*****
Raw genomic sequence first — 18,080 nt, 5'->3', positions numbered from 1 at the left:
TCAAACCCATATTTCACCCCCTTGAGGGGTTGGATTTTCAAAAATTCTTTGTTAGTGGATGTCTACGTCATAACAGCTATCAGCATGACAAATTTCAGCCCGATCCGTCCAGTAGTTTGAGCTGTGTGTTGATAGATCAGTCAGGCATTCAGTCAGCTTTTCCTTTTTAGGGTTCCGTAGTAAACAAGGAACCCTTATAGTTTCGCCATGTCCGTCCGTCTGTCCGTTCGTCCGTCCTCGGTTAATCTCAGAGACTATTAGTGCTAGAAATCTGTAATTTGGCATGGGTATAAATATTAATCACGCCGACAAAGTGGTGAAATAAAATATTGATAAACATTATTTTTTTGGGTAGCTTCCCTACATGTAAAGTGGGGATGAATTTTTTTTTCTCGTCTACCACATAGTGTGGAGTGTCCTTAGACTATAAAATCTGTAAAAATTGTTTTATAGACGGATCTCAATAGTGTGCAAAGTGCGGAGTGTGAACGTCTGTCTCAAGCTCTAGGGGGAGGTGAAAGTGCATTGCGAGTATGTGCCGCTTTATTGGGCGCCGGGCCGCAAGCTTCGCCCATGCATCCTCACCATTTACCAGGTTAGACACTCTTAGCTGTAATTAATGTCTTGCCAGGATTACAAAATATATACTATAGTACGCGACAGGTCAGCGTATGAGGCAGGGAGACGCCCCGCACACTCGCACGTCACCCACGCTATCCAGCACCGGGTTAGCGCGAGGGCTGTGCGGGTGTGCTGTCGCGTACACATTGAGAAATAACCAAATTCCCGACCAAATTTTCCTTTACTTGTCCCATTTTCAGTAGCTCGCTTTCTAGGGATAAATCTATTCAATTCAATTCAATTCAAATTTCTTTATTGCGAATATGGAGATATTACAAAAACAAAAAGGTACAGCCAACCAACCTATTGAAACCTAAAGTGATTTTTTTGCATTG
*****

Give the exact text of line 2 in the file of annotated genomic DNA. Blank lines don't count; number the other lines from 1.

TCAAACCCATATTTCACCCCCTTGAGGGGTTGGATTTTCAAAAATTCTTTGTTAGTGGATGTCTACGTCATAACAGCTATCAGCATGACAAATTTCAGCCCGATCCGTCCAGTAGTTTGAGCTGTGTGTTGATAGATCAGTCAGGCATTCAGTCAGCTTTTCCTTTTTAGGGTTCCGTAGTAAACAAGGAACCCTTATAGTTTCGCCATGTCCGTCCGTCTGTCCGTTCGTCCGTCCTCGGTTAATCTCAGAGACTATTAGTGCTAGAAATCTGTAATTTGGCATGGGTATAAATATTAATCACGCCGACAAAGTGGTGAAATAAAATATTGATAAACATTATTTTTTTGGGTAGCTTCCCTACATGTAAAGTGGGGATGAATTTTTTTTTCTCGTCTACCACATAGTGTGGAGTGTCCTTAGACTATAAAATCTGTAAAAATTGTTTTATAGACGGATCTCAATAGTGTGCAAAGTGCGGAGTGTGAACGTCTGTCTCAAGCTCTAGGGGGAGGTGAAAGTGCATTGCGAGTATGTGCCGCTTTATTGGGCGCCGGGCCGCAAGCTTCGCCCATGCATCCTCACCATTTACCAGGTTAGACACTCTTAGCTGTAATTAATGTCTTGCCAGGATTACAAAATATATACTATAGTACGCGACAGGTCAGCGTATGAGGCAGGGAGACGCCCCGCACACTCGCACGTCACCCACGCTATCCAGCACCGGGTTAGCGCGAGGGCTGTGCGGGTGTGCTGTCGCGTACACATTGAGAAATAACCAAATTCCCGACCAAATTTTCCTTTACTTGTCCCATTTTCAGTAGCTCGCTTTCTAGGGATAAATCTATTCAATTCAATTCAATTCAAATTTCTTTATTGCGAATATGGAGATATTACAAAAACAAAAAGGTACAGCCAACCAACCTATTGAAACCTAAAGTGATTTTTTTGCATTG